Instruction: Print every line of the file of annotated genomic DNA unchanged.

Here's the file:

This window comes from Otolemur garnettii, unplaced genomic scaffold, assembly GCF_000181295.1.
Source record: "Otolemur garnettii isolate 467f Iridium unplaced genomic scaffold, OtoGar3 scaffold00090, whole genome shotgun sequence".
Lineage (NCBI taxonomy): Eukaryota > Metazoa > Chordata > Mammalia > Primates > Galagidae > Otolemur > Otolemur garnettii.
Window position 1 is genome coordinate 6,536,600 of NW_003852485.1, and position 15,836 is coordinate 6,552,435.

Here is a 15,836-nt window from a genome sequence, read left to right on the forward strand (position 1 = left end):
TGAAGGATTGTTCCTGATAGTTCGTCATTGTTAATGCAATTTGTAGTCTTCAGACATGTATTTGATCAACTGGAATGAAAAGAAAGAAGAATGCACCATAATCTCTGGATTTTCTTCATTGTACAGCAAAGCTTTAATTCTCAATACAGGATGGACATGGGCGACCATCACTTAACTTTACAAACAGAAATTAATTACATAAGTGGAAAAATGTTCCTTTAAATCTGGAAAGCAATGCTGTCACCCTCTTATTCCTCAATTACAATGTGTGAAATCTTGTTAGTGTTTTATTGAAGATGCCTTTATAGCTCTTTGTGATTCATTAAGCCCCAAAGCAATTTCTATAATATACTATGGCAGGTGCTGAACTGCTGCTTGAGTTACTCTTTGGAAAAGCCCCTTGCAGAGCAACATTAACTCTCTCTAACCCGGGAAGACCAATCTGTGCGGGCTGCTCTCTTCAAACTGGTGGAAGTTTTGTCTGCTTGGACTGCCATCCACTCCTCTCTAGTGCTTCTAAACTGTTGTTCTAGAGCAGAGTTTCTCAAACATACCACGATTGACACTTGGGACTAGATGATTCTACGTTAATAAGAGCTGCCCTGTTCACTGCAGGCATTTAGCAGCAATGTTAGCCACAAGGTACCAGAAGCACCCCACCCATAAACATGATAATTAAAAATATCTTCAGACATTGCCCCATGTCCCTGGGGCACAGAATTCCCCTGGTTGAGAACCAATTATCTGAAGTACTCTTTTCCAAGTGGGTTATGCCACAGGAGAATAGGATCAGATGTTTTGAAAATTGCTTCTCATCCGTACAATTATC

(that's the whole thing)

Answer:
This window comes from Otolemur garnettii, unplaced genomic scaffold, assembly GCF_000181295.1.
Source record: "Otolemur garnettii isolate 467f Iridium unplaced genomic scaffold, OtoGar3 scaffold00090, whole genome shotgun sequence".
Lineage (NCBI taxonomy): Eukaryota > Metazoa > Chordata > Mammalia > Primates > Galagidae > Otolemur > Otolemur garnettii.
Window position 1 is genome coordinate 6,536,600 of NW_003852485.1, and position 15,836 is coordinate 6,552,435.

Here is a 15,836-nt window from a genome sequence, read left to right on the forward strand (position 1 = left end):
TGAAGGATTGTTCCTGATAGTTCGTCATTGTTAATGCAATTTGTAGTCTTCAGACATGTATTTGATCAACTGGAATGAAAAGAAAGAAGAATGCACCATAATCTCTGGATTTTCTTCATTGTACAGCAAAGCTTTAATTCTCAATACAGGATGGACATGGGCGACCATCACTTAACTTTACAAACAGAAATTAATTACATAAGTGGAAAAATGTTCCTTTAAATCTGGAAAGCAATGCTGTCACCCTCTTATTCCTCAATTACAATGTGTGAAATCTTGTTAGTGTTTTATTGAAGATGCCTTTATAGCTCTTTGTGATTCATTAAGCCCCAAAGCAATTTCTATAATATACTATGGCAGGTGCTGAACTGCTGCTTGAGTTACTCTTTGGAAAAGCCCCTTGCAGAGCAACATTAACTCTCTCTAACCCGGGAAGACCAATCTGTGCGGGCTGCTCTCTTCAAACTGGTGGAAGTTTTGTCTGCTTGGACTGCCATCCACTCCTCTCTAGTGCTTCTAAACTGTTGTTCTAGAGCAGAGTTTCTCAAACATACCACGATTGACACTTGGGACTAGATGATTCTACGTTAATAAGAGCTGCCCTGTTCACTGCAGGCATTTAGCAGCAATGTTAGCCACAAGGTACCAGAAGCACCCCACCCATAAACATGATAATTAAAAATATCTTCAGACATTGCCCCATGTCCCTGGGGCACAGAATTCCCCTGGTTGAGAACCAATTATCTGAAGTACTCTTTTCCAAGTGGGTTATGCCACAGGAGAATAGGATCAGATGTTTTGAAAATTGCTTCTCATCCGTACAATTATC